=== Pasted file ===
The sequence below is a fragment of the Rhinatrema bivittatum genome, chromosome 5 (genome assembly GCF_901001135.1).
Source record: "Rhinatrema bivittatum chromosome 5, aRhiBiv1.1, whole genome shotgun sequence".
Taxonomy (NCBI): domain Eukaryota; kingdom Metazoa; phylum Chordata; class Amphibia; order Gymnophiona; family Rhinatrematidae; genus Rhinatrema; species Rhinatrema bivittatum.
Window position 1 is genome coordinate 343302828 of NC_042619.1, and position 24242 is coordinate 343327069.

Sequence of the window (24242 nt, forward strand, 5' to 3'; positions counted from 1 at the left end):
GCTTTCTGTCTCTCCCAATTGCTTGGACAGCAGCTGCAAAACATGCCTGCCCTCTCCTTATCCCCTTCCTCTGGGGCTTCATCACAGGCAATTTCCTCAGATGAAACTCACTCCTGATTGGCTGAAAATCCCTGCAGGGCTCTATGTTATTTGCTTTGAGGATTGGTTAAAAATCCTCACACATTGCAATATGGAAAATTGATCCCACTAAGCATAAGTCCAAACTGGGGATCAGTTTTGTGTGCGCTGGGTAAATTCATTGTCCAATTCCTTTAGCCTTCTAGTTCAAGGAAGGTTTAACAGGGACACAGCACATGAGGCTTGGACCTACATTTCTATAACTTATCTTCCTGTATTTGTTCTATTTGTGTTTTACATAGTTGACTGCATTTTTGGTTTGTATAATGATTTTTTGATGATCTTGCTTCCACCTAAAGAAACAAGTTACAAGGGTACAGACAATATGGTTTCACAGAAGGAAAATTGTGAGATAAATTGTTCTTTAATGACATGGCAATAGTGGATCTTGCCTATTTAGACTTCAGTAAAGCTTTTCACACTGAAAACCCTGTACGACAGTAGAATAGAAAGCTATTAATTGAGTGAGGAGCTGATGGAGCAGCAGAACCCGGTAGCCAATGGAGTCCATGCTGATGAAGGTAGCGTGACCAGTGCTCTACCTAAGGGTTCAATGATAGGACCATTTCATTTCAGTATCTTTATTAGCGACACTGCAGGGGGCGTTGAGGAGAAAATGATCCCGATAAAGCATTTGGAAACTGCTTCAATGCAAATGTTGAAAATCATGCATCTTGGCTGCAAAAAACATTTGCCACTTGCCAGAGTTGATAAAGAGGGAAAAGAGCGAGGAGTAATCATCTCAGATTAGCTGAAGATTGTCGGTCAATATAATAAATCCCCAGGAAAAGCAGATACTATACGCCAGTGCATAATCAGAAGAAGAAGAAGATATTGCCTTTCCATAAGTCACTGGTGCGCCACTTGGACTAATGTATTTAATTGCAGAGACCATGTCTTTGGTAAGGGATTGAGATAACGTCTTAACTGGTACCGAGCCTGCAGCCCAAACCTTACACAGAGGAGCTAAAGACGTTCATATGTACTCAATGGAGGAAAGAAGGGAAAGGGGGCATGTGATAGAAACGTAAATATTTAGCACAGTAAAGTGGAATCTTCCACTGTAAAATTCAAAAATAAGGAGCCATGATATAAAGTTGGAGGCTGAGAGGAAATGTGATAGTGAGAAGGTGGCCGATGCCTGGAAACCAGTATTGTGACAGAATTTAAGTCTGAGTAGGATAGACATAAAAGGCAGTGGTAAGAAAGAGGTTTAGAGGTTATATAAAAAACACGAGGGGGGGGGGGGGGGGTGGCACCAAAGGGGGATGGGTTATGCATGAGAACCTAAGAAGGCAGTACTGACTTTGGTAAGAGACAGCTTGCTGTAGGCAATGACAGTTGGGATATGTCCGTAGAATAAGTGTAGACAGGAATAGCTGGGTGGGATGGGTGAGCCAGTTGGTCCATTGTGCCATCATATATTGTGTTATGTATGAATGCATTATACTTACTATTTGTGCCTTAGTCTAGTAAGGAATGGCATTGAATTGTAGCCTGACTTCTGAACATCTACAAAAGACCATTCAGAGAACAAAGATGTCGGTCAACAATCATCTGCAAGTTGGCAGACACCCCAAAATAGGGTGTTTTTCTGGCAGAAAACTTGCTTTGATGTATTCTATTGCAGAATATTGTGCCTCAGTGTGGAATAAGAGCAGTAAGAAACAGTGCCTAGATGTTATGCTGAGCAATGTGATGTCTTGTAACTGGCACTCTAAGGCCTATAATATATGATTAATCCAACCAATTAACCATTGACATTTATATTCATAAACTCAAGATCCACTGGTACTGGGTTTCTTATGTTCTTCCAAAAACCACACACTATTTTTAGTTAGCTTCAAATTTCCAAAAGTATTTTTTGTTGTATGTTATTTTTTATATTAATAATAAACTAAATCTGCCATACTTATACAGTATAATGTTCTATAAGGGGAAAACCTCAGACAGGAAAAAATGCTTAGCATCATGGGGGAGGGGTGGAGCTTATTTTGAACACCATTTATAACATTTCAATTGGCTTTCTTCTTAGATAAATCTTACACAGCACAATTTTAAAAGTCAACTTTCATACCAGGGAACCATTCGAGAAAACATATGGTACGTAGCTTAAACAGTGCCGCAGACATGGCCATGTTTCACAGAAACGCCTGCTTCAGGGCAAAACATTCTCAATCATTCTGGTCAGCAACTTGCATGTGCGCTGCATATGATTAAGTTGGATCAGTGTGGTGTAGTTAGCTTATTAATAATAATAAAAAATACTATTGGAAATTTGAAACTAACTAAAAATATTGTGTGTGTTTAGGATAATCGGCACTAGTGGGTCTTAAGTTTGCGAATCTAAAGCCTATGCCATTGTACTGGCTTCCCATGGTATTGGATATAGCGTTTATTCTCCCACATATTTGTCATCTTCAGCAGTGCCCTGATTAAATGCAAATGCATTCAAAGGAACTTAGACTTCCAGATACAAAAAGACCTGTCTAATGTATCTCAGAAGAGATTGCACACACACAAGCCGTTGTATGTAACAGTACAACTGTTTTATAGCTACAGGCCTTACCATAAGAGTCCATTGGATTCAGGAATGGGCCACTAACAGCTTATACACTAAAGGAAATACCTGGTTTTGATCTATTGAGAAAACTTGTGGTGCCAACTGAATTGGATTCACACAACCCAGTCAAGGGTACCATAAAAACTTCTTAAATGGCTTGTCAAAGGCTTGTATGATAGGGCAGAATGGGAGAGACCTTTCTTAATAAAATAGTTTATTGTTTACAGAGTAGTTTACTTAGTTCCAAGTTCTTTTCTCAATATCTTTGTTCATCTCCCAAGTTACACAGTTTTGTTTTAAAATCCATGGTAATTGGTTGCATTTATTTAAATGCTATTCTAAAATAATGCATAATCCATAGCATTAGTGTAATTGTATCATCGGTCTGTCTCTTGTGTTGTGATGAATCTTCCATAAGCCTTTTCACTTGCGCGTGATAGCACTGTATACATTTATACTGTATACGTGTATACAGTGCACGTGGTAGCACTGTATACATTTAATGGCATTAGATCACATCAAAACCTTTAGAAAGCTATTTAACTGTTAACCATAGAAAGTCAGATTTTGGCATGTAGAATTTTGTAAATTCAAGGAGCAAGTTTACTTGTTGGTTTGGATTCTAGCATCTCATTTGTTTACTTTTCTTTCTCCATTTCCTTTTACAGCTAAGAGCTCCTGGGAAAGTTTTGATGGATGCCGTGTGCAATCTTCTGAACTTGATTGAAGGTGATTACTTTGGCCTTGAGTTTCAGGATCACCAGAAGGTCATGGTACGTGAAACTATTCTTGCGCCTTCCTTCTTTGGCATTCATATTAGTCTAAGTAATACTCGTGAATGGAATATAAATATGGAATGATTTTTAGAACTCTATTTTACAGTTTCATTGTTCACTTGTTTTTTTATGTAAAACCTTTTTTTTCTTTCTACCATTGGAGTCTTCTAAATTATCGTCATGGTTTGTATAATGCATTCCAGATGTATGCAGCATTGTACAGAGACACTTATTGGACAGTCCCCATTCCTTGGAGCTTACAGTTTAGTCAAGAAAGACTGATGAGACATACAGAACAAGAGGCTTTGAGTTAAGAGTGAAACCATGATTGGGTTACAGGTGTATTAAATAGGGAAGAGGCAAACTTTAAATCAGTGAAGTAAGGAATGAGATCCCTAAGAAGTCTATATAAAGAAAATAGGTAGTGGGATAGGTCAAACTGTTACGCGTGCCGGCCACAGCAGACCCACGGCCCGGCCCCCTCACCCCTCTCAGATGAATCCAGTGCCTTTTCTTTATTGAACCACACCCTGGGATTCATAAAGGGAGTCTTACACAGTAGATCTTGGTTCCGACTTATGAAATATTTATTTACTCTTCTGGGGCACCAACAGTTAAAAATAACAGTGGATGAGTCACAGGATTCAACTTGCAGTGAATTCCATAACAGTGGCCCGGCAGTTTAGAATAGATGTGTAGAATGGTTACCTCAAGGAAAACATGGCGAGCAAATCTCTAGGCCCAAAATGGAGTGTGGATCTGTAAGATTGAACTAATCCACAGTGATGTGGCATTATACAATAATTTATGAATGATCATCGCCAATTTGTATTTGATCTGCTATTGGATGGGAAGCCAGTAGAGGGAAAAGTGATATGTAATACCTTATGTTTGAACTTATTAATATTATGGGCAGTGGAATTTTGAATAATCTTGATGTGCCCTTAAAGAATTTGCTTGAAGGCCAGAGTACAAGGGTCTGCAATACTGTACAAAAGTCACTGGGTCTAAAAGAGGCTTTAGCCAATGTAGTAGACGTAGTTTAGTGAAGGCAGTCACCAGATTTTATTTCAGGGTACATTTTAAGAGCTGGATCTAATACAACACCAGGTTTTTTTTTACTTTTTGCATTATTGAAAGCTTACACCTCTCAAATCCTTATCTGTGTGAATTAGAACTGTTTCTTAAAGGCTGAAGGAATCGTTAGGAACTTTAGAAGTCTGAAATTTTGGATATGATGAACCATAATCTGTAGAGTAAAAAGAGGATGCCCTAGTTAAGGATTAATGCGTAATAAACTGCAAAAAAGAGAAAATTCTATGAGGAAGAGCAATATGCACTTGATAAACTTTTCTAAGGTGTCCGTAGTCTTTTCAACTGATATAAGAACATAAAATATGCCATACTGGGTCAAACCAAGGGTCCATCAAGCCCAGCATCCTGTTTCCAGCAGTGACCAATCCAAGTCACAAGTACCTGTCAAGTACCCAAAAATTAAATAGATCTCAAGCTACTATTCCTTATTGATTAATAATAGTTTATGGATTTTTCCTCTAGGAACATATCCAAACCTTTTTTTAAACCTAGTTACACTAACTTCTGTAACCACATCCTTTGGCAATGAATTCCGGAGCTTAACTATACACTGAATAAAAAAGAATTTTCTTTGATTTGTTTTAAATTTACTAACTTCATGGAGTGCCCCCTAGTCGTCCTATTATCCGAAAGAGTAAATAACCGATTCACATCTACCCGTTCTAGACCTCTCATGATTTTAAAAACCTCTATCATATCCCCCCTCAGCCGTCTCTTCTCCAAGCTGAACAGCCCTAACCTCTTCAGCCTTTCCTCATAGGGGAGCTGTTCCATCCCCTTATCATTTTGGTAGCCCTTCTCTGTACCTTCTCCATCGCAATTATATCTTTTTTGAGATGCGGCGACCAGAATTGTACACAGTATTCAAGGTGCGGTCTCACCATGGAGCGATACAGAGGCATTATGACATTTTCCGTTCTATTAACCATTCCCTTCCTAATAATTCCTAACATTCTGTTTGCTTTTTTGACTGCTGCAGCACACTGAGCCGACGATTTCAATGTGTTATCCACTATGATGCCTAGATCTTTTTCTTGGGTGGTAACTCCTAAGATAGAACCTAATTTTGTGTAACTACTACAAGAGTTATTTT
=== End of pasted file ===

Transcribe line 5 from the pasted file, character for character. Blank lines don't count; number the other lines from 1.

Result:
Sequence of the window (24242 nt, forward strand, 5' to 3'; positions counted from 1 at the left end):